• 04/03/2020
  • Public Content
Contents

OpenVX* Objects

This chapter provides a brief description of some essential OpenVX* objects to understand basic OpenVX* application development. Refer to the OpenVX* 1.1 specification for more details.
OpenVX context is a container for OpenVX* objects. You have to create a context to be able to create objects. A program can have more than one context for various reasons. However, sharing objects across contexts is very limited.
OpenVX kernel is the abstract representation of a computer vision function, such as a “Sobel Gradient” or “Lucas Kanade Feature Tracking.” Kernels are referred by qualified names (e.g.
“org.khronos.openvxsobel_3x3”
) or enumerations, and the functionality is defined by the specification and conformance tests.
OpenVX node is an instance of a kernel. The node encapsulates the kernel (functionality) and the position of that functionality in the data flow of the graph. The latter is defined by assigning the node parameters, for example, when output of one node becomes an input for another node. Every node that is created has to belong to a graph.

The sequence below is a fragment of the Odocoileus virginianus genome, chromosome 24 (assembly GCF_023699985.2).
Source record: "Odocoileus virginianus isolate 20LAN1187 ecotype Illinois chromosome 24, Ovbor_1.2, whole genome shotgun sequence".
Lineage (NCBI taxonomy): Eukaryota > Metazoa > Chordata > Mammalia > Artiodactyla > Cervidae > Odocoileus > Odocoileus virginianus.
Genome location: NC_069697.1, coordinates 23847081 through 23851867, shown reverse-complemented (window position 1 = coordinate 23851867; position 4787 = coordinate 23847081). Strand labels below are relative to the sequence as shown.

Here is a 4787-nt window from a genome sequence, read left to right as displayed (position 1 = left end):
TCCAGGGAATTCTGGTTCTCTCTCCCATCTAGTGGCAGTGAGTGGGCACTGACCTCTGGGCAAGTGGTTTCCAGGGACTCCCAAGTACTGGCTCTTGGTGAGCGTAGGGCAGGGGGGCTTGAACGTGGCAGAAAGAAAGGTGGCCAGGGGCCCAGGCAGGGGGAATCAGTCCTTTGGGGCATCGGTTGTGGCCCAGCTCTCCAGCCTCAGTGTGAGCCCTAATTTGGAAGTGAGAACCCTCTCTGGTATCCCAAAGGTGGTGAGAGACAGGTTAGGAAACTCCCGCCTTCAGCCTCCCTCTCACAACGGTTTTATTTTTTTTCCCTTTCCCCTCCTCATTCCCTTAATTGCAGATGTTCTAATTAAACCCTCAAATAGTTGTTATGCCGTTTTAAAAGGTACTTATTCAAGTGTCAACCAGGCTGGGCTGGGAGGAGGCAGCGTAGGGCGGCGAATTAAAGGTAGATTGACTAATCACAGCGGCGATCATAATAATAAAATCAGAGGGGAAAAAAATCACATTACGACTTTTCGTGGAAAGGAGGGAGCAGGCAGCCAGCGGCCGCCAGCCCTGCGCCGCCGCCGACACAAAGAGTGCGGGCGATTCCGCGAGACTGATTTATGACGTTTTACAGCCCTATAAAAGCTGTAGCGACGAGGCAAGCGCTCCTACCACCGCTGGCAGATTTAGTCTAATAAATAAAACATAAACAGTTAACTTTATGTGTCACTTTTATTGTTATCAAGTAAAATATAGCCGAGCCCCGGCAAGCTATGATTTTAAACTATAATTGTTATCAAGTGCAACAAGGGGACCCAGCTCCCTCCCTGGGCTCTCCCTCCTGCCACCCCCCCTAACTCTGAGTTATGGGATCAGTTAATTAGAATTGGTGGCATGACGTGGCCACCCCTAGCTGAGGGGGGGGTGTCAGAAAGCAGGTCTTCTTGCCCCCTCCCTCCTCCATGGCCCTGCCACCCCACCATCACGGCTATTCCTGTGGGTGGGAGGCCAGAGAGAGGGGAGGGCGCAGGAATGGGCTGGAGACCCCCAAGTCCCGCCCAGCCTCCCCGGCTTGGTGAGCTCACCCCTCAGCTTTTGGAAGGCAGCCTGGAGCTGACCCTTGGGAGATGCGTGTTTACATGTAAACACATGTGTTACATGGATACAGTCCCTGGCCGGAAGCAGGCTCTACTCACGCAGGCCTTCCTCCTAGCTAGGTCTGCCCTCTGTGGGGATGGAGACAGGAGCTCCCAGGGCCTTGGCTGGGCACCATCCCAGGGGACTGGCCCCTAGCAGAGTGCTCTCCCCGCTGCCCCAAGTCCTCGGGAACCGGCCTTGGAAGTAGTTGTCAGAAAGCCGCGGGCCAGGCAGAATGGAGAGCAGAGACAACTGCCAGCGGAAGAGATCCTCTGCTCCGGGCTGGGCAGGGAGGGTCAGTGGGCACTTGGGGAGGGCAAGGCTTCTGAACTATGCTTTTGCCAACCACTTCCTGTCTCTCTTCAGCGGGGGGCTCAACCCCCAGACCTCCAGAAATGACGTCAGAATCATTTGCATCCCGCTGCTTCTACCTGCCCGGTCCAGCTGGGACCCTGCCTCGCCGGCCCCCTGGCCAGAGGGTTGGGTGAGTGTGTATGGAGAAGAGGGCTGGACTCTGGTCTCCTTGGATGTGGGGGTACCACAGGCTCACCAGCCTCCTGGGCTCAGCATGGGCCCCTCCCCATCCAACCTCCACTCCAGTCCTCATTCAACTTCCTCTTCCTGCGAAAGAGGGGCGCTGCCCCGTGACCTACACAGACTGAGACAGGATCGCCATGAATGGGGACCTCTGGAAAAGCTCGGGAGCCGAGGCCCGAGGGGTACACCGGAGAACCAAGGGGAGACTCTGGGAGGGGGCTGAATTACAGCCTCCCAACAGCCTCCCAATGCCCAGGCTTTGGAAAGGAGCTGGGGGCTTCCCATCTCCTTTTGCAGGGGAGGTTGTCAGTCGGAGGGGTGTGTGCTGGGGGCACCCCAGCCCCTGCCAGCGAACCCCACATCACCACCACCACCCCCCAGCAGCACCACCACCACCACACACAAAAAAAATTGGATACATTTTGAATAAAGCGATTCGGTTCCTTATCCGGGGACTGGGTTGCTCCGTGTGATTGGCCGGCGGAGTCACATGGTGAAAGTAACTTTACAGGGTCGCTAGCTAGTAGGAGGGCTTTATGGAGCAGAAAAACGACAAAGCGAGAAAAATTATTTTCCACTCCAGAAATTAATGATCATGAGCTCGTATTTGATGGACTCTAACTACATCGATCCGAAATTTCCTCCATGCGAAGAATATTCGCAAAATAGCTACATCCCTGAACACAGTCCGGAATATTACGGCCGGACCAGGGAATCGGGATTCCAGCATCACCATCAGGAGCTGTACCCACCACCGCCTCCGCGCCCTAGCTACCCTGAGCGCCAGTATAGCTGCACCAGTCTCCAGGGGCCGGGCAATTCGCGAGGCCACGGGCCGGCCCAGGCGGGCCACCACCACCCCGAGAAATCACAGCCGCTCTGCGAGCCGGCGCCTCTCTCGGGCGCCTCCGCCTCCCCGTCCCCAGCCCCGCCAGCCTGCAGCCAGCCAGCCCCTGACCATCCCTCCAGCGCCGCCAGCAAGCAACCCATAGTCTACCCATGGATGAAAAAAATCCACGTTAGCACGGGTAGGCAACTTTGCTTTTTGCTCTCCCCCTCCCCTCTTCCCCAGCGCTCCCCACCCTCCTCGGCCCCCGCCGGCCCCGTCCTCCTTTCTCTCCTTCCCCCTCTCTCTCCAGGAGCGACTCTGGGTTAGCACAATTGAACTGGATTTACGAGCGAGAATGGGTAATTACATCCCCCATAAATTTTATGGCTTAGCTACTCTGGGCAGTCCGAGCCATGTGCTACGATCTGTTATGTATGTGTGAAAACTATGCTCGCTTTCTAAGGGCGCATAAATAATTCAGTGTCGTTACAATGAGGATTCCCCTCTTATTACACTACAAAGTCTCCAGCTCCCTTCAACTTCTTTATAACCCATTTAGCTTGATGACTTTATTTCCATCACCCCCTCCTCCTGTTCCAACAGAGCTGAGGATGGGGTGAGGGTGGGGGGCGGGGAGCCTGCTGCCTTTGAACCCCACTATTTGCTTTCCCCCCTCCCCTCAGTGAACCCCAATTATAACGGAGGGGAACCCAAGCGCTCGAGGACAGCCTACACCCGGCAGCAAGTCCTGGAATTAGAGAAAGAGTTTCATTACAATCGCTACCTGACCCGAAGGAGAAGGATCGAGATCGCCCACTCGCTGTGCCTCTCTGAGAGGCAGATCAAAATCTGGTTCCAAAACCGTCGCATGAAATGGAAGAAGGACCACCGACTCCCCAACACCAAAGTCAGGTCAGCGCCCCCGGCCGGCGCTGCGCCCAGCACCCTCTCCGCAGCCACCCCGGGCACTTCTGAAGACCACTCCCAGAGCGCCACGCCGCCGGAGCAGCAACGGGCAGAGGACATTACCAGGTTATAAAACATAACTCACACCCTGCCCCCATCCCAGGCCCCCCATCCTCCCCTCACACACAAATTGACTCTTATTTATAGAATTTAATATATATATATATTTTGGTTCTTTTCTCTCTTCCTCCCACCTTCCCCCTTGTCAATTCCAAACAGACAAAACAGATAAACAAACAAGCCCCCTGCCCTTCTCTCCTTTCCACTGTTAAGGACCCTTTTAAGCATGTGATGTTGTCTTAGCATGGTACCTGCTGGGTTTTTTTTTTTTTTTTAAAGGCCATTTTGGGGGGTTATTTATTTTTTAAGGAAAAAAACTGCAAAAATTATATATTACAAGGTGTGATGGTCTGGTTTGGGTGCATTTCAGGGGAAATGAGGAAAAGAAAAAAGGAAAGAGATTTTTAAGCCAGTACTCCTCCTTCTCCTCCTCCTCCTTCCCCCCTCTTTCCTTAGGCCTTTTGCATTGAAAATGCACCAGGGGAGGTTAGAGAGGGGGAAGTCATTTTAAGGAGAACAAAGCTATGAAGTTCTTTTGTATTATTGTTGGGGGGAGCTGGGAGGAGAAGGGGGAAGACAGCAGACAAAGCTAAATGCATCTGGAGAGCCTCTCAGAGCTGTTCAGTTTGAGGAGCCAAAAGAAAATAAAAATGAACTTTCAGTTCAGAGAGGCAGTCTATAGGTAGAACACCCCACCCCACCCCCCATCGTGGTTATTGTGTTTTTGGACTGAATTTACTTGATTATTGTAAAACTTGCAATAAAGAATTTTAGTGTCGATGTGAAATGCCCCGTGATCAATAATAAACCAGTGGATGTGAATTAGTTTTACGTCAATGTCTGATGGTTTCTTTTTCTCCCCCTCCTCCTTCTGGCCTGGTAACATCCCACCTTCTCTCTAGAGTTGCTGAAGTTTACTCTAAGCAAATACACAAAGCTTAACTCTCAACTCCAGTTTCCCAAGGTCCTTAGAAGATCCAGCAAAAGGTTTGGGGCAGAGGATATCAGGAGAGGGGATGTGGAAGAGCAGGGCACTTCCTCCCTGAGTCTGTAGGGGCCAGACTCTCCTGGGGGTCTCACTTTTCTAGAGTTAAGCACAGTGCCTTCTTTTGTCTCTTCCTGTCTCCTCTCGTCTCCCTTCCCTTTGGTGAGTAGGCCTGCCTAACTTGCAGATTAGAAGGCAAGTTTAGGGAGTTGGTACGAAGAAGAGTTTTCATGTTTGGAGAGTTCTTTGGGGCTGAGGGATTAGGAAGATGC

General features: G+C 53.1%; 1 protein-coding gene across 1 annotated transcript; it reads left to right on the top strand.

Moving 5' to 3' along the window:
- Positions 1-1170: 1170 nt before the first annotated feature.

OpenVX graph is the collection of the nodes with their connections. The graph must be directed (only goes one-way) and acyclic (does not loop back). OpenVX* supports two modes of graph execution, synchronous/blocking mode (using
vxProcessGraph
) and asynchronous (via
vxScheduleGraph
and
vxWaitGraph
). In both modes, the order of execution of nodes inside a single graph is defined by the data-flow which is guaranteed. However, in asynchronous mode there is no defined order for graph execution (each specified via
vxScheduleGraph
call). To control the order of execution, you have to insert
vxWaitGraph
accordingly.
Graphs in OpenVX* depend on data objects to link together nodes. OpenVX image is an opaque data object that holds pixels. There are multiple types of images. For example, to enable certain optimizations, the intermediate images can be declared as virtual. Such images cannot be accessed for read or write outside the graph, as there is no associated accessible memory. Basically, virtual images are stubs to define a dependency on OpenVX nodes (just like temporary variables in C/C++), and these can be eliminated by the OpenVX graph compiler.

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